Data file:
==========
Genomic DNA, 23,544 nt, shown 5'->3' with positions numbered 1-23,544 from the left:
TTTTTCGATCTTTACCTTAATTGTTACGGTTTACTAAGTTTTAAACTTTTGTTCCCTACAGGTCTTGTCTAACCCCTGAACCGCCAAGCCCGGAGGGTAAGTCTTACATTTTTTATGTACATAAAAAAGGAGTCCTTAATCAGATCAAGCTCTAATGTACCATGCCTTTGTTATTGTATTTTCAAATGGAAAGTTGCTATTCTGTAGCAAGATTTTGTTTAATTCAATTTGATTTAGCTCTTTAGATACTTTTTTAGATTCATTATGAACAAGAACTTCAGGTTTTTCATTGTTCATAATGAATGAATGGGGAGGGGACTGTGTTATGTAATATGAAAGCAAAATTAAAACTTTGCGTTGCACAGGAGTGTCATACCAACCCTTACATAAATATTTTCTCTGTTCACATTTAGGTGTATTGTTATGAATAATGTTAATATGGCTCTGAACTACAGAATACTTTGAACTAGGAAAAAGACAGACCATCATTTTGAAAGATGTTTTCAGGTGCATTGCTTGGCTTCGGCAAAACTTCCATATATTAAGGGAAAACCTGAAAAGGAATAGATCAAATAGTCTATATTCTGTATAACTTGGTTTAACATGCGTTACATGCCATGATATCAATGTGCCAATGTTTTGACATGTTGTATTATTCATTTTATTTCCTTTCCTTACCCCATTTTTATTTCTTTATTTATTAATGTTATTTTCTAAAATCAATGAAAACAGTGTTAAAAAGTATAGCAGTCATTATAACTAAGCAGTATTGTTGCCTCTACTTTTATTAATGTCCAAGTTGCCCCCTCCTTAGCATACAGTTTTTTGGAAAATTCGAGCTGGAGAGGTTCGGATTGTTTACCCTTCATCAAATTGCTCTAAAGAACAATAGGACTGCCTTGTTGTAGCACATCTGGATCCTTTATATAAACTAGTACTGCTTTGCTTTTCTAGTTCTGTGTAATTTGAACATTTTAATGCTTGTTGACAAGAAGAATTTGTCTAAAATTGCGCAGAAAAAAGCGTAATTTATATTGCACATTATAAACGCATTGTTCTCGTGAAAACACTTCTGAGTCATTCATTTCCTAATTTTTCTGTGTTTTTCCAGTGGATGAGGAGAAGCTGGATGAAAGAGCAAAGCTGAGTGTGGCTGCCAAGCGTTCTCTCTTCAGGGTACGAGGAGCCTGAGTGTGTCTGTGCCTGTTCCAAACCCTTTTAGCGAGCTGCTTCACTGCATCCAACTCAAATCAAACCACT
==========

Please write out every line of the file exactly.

Genomic DNA, 23,544 nt, shown 5'->3' with positions numbered 1-23,544 from the left:
TTTTTCGATCTTTACCTTAATTGTTACGGTTTACTAAGTTTTAAACTTTTGTTCCCTACAGGTCTTGTCTAACCCCTGAACCGCCAAGCCCGGAGGGTAAGTCTTACATTTTTTATGTACATAAAAAAGGAGTCCTTAATCAGATCAAGCTCTAATGTACCATGCCTTTGTTATTGTATTTTCAAATGGAAAGTTGCTATTCTGTAGCAAGATTTTGTTTAATTCAATTTGATTTAGCTCTTTAGATACTTTTTTAGATTCATTATGAACAAGAACTTCAGGTTTTTCATTGTTCATAATGAATGAATGGGGAGGGGACTGTGTTATGTAATATGAAAGCAAAATTAAAACTTTGCGTTGCACAGGAGTGTCATACCAACCCTTACATAAATATTTTCTCTGTTCACATTTAGGTGTATTGTTATGAATAATGTTAATATGGCTCTGAACTACAGAATACTTTGAACTAGGAAAAAGACAGACCATCATTTTGAAAGATGTTTTCAGGTGCATTGCTTGGCTTCGGCAAAACTTCCATATATTAAGGGAAAACCTGAAAAGGAATAGATCAAATAGTCTATATTCTGTATAACTTGGTTTAACATGCGTTACATGCCATGATATCAATGTGCCAATGTTTTGACATGTTGTATTATTCATTTTATTTCCTTTCCTTACCCCATTTTTATTTCTTTATTTATTAATGTTATTTTCTAAAATCAATGAAAACAGTGTTAAAAAGTATAGCAGTCATTATAACTAAGCAGTATTGTTGCCTCTACTTTTATTAATGTCCAAGTTGCCCCCTCCTTAGCATACAGTTTTTTGGAAAATTCGAGCTGGAGAGGTTCGGATTGTTTACCCTTCATCAAATTGCTCTAAAGAACAATAGGACTGCCTTGTTGTAGCACATCTGGATCCTTTATATAAACTAGTACTGCTTTGCTTTTCTAGTTCTGTGTAATTTGAACATTTTAATGCTTGTTGACAAGAAGAATTTGTCTAAAATTGCGCAGAAAAAAGCGTAATTTATATTGCACATTATAAACGCATTGTTCTCGTGAAAACACTTCTGAGTCATTCATTTCCTAATTTTTCTGTGTTTTTCCAGTGGATGAGGAGAAGCTGGATGAAAGAGCAAAGCTGAGTGTGGCTGCCAAGCGTTCTCTCTTCAGGGTACGAGGAGCCTGAGTGTGTCTGTGCCTGTTCCAAACCCTTTTAGCGAGCTGCTTCACTGCATCCAACTCAAATCAAACCACT